Book Publishing: Changing, For the Better

Nov 16, 2010

Publishers of all types have been scrambling to stay ahead of-and in some cases, just keep up with-emerging digital content technologies and to position themselves as leaders in the changing content market. Now publishers are turning the page on a new chapter - most likely of an ebook - at least according to The Gilbane Group. A division of Outsell, Inc., Gilbane released its report "A Blueprint for Book Publishing Transformation: Seven Essential Processes to Re-Invent Publishing" on November 2. The report investigates the challenges of publishing from the perspective of publishers to depict the current and upcoming state of the industry. Sponsored by Aptara, Book Industry Study Group (BISG), HP, LibreDigital, MarkLogic, North Plains System Corporation, Océ North America and Really Strategies, the report has had over 1,700 downloads, just from Aptara's website alone, in a week.

"Book publishers tend to share fundamental processes," according to David Guenette, a senior analyst for The Gilbane Group. "We wanted to approach the subject of what publishers need to do with ebooks, which means identifying those processes like planning, editorial production, and manufacturing."

Guenette wanted to find out how much effort had already been expended among book publishers in terms of digital workflows, and, more specifically, how XML was being used. "What we found across all of the publishing segments was that digital workflows are common, and the use of XML format for the production of workflow is pretty common," said Guenette.

Figures from Gilbane's survey show that just over half of publisher respondents are not yet using XML, but 35.4% of publishers said their companies are considering it. Most publishers use XML to enhance flexibility in the re-use and repurposing of content. According to Guenette, the advantage of XML is its ability to support the variety of ebook formats that are being sold.

"I think the next thing publishers are going to push for is ... a common baseline formatting, so if you create a file it works on your Nook, and your Sony, and your iPad, and you don't have to tweak it to make it work on all three of them," says Eric Freese, a solutions architect for Aptara, a provider of outsourced content production.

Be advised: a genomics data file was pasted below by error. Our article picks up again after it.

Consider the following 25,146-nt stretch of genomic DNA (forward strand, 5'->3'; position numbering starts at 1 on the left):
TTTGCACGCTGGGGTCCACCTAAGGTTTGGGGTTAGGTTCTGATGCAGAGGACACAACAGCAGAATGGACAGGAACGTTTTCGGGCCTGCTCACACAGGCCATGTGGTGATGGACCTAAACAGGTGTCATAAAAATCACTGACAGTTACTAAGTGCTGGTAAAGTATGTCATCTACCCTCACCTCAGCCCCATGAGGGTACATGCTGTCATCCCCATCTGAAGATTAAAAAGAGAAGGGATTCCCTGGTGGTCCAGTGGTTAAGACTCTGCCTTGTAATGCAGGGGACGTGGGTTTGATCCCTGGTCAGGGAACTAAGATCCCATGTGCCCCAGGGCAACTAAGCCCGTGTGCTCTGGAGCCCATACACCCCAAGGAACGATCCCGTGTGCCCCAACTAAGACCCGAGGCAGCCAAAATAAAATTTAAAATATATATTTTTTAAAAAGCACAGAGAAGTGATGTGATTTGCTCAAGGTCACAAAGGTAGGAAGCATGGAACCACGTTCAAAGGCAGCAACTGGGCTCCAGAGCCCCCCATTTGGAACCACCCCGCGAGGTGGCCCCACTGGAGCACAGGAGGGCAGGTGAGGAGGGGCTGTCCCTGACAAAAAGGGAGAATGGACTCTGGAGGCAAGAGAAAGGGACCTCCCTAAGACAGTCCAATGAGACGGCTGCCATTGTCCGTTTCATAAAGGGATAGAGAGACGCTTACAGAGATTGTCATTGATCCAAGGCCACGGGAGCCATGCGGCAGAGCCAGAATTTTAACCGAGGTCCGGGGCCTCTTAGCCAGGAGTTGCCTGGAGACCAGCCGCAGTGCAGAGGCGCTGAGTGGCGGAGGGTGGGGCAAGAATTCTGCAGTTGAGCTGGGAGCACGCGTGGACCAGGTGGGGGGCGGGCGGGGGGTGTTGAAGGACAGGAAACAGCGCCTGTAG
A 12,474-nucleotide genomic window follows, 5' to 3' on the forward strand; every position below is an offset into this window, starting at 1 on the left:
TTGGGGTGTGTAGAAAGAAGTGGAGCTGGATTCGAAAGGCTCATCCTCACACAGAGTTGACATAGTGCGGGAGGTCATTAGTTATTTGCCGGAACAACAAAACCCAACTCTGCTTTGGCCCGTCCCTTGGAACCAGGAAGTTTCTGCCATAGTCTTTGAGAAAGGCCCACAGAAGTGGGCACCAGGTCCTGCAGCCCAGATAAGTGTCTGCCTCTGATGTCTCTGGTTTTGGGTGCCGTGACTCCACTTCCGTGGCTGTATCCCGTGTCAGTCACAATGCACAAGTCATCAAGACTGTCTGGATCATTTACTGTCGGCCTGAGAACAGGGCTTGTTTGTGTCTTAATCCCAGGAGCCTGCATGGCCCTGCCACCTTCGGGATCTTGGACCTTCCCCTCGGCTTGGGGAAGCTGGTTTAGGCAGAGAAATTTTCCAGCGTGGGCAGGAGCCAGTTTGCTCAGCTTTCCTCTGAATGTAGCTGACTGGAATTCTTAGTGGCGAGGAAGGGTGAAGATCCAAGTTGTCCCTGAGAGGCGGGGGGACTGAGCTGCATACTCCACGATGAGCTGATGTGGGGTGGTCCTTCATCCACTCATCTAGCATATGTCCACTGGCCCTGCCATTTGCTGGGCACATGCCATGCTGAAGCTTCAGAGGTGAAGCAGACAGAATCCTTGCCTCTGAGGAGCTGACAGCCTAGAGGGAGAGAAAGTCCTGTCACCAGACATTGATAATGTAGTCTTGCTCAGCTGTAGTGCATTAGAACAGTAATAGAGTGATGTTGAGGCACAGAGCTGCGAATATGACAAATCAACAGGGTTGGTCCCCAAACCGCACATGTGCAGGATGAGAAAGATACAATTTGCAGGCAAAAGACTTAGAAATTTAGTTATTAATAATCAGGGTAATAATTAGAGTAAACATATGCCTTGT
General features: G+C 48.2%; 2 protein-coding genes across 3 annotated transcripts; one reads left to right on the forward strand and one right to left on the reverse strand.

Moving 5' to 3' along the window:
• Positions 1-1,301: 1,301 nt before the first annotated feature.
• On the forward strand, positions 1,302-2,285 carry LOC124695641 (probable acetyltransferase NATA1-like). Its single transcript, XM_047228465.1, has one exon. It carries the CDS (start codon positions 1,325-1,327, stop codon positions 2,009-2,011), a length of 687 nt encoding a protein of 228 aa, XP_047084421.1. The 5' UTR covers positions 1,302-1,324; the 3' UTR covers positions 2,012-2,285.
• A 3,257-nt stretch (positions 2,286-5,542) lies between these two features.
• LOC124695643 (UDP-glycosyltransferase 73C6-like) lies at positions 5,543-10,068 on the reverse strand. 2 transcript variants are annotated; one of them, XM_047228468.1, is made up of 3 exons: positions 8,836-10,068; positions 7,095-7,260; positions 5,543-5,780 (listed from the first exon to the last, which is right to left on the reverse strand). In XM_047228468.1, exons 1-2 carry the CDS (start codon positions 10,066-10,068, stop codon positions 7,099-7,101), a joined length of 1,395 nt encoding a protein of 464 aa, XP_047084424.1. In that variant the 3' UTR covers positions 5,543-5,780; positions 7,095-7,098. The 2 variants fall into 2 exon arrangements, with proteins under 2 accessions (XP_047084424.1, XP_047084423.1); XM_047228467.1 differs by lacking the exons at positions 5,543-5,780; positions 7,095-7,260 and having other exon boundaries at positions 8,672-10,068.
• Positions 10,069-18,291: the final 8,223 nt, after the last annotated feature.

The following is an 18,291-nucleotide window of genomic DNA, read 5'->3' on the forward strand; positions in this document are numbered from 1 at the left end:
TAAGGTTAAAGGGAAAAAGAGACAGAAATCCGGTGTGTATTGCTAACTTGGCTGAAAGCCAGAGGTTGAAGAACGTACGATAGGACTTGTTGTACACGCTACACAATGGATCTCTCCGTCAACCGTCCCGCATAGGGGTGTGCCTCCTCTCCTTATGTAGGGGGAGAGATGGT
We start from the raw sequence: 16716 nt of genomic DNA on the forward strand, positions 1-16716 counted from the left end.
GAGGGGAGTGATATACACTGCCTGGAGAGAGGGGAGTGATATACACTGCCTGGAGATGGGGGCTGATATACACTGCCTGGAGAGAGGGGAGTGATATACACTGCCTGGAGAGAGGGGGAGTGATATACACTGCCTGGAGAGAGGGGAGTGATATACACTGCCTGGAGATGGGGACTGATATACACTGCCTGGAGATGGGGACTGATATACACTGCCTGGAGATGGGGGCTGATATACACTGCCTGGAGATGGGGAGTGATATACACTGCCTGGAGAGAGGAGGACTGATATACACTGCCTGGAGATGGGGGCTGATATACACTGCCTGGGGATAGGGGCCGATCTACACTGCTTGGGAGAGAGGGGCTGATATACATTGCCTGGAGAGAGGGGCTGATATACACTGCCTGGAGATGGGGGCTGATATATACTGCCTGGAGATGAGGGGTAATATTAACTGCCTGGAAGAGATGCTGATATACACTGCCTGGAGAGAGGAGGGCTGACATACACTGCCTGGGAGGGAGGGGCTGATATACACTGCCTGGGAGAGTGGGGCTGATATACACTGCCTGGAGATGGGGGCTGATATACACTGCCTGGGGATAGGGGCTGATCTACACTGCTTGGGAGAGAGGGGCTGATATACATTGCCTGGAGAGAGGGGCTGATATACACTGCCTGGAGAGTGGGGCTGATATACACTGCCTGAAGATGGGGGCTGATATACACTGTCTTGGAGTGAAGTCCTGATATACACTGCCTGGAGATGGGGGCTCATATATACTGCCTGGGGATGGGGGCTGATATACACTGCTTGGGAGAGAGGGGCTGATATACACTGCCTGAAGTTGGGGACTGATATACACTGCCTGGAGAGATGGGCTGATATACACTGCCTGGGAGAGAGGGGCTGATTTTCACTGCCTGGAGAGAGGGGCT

Gilbane looked into more than just XML use, though. Digital printing, often referred to as print-on-demand, also emerged as an important part of the industry. "Publishers, as often as not these days, actually deliver books to their printers in print-ready PDF, and that's allowed them to also then turn to digital printers as opposed to off-set printers over the last 10 years or so," said Guenette.

Over 21% of respondents use digital printing to maintain backlist and out-of-print title availability. Another 20.6 % use the process because traditional offset printing requires too high a print run to be economical. What the group did not find, that it had in fact been looking for, was a sense of integrated digital publishing processes. Only 16.3% of respondents said that there is a high degree of interoperability between the various systems at their company.

There are benefits to having processes, such as editorial and production, integrated according to Guenette. Content from earlier stages in the publishing process can be transferred and efficiently used in the later stages, such as book descriptions, and audience and marketing strategies. But, this concept is still one for the future. "There's enormous benefits to cost reduction in terms of new business models that can be supported," says Guenette. "It really may be as much as a decade away before that becomes a common element of book publishing."

Gilbane's findings suggest publishers would do well to better prepare for the digital future. The projection of ebook sales is impressive according to Bill Trippe, VP of content and technology strategies for Gilbane. The group's study showed that in five years 26.4% of respondents expect 25-50% of gross revenues to come from ebook publishing. "We've thought for a long time that some publishers will get smaller in terms of overall revenue, but more profitable, and I think you're going to see that in the not too distant future," says Trippe. Guenette adds, "Publishers need to stick to what they do right, which is find good content, improve the content, and do it in a way that gives them the flexibility to follow ebook formats as needed."